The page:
I'm building a toy chess engine. I have a correct but slow move generation. Doing perft on starting position to depth 6 with my engine takes 8 seconds and but takes stockfish 0.5 seconds on my computer. So that's an order of magnitude difference.

I'd like to exposit the algorithms I've used so far to see if anyone can spot any obvious problems. How I've implemented move generation so far:

  • Rust as programming language, so there should be little/no language overhead
  • Bitboard representation with u64 for each piece type, white occupancy, black occupancy, board occupancy
  • Non-sliding pieces uses look-up table to find attack mask
  • Sliding pieces uses look-up tables generated through magic bitboards
  • Moves are generated by piece type
    • pseudo-legal style -- I check for king-check during the make-move stage
    • For each piece type, loop through the LSBs (x & -x) of the bitboard
    • Obtain the attack mask and generate a move structure (32-bits in size)
    • Do this for all the piece types
    • Generate move for enpassant if applicable
    • Generate the moves for castling if applicable
    • To elaborate, e.g. for the start position, the pawn bitboard has 8 bits set and I iterate through them to generate the 16 pawn moves.
  • For make_move
    • The move structure distinguishes between castling, enpassant, promotion, normal move so make_move is more efficient, no hunting through bitboards to see what type of move it is
    • Do the bit operations needed to update the bitboards
    • After doing make_move check if king is in check, and dispose move if it is
  • There is little/no dynamic memory allocation during the movegen/makemove process because I implement these using iterators, which incurs very little overhead in Rust. Almost all operations are on the stack.
  • I've also tried zobrist hash generation, which also works properly according to Perft numbers. For the caching, I use a hash map with (hash, depth) as the key and count as the value, so the same position at the same depth is not calculated twice. This does not seem to make much difference in the performance.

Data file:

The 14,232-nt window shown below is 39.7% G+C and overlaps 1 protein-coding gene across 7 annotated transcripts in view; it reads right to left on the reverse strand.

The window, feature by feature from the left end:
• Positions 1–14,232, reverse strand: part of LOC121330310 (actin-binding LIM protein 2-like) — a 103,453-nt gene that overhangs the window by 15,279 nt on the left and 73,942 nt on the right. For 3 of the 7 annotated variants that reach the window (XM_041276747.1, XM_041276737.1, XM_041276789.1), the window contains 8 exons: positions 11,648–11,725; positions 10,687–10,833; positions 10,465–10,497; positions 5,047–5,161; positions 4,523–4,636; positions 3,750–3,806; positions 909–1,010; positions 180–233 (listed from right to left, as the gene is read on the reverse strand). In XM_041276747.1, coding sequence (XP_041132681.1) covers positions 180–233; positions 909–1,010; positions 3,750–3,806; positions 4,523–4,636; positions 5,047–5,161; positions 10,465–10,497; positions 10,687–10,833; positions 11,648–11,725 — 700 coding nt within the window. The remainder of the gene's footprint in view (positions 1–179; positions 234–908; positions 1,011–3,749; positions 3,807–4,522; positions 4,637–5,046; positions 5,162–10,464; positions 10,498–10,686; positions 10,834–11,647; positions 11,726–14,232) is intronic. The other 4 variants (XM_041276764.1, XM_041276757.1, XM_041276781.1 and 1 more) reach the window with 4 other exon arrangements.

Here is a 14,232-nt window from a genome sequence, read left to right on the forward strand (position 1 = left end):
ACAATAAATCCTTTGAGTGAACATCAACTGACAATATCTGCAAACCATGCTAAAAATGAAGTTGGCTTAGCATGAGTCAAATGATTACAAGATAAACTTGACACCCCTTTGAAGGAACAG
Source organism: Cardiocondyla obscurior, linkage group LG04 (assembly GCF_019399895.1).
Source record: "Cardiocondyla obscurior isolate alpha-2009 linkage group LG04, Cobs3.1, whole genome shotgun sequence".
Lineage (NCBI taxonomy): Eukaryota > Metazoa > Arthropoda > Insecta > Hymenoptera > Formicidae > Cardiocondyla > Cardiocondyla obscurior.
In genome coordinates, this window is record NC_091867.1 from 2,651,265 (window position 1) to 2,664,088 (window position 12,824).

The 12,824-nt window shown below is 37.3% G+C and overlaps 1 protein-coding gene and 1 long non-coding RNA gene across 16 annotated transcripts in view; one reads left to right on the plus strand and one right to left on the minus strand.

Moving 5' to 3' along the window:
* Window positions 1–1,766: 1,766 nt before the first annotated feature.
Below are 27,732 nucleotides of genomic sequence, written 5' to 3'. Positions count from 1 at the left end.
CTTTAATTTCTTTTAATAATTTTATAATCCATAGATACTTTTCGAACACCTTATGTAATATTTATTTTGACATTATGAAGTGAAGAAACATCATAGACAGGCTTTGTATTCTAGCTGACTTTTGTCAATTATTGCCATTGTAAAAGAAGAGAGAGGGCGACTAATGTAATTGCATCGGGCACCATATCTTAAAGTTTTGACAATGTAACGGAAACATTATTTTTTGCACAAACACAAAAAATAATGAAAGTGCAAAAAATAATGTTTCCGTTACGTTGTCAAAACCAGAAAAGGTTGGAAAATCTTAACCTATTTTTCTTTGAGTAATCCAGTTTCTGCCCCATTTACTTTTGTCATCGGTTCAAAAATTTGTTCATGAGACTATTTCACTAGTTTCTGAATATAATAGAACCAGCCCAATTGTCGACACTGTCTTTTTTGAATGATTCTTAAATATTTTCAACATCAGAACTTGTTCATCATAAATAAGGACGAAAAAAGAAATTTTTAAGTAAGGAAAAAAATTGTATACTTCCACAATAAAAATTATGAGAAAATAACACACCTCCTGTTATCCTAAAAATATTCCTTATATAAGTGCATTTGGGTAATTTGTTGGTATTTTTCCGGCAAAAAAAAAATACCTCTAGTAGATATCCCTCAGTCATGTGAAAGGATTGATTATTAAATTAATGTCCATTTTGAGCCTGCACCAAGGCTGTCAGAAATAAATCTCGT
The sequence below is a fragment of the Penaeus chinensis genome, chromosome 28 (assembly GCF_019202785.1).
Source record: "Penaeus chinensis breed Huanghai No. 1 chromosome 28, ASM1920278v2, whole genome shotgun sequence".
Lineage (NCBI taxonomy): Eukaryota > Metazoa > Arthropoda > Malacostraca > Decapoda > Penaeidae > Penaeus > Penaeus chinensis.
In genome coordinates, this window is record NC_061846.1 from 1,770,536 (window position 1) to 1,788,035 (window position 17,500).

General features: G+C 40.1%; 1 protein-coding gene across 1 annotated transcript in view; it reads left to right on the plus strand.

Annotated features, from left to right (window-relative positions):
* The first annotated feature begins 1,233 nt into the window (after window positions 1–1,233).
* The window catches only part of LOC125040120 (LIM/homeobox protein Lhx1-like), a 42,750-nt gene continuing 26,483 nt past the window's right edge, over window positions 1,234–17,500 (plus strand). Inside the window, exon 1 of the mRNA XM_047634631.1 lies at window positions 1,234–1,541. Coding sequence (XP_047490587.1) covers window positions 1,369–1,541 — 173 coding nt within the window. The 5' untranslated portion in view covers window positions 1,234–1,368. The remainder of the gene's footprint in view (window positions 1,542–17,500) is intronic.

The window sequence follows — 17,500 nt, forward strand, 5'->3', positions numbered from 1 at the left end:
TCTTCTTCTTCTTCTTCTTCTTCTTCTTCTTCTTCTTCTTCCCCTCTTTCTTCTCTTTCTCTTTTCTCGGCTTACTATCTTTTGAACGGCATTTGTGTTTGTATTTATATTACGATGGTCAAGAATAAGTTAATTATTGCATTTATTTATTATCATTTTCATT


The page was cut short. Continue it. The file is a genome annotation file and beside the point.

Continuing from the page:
I can see that data structure improvements might make it a bit faster, or optimize for hardware instructions, but to observe more than an order of magnitude difference in speed, I must be using inferior algorithms. But none of my reading points to the answer.

I'm happy to elaborate on anything else I've missed. Is there anything obvious in these algorithms that I can be doing instead?

  • If you haven't already done it, I'd consider posting this question on this forum: talkchess.com/forum3/viewforum.php?f=7
    – emdio
    Commented Nov 25, 2022 at 9:34
  • 3
    I am not a chess engine expert but you might gain some information if you use a code performance analyzer thing which shows which part of the code takes most of the time. I don't know if there is something like that for Rust but I remember using something like that on Visual Studio with C++. It shows which functions or which loops take how much CPU/GPU and how much time.
    – Minot
    Commented Nov 25, 2022 at 15:25

1 Answer 1


8 seconds for perft(6) is alright - and move generation is not particularly important in the grand scheme of things. There are 3000+ chess engines with perft speed around the same speed as yours. Move generation usually only takes around 10% of the time. Evaluation, pruning and move ordering are all significantly more important factors.

However, one of the best things you can do to improve perft speed is to get rid of branched code. This does two things: First, branching is inherently slow, and the reason is somewhat complex but you can read about it here. In addition, Rust's compiler automatically "vectorizes" code, i.e. takes sequential code and "parallelizes" it. Again, a complicated topic, but you can read about it here. This results in a huge speed boost sometimes (and is partially the reason why the linter recommends iterating over a list by value, as it is able to very easily autovectorize it). However, branched code makes it significantly harder for the compiler to identify potential places to autovectorize.

So, instead of using

if to_move == 0 {
} else if to_move == 1 {
} else {
    panic!("Invalid color!")


const FOO: [u8; 2] = [2, 5];
FOO[to_move as usize]

Finally, use a profiler! find out what parts of your code are slow and speed them up

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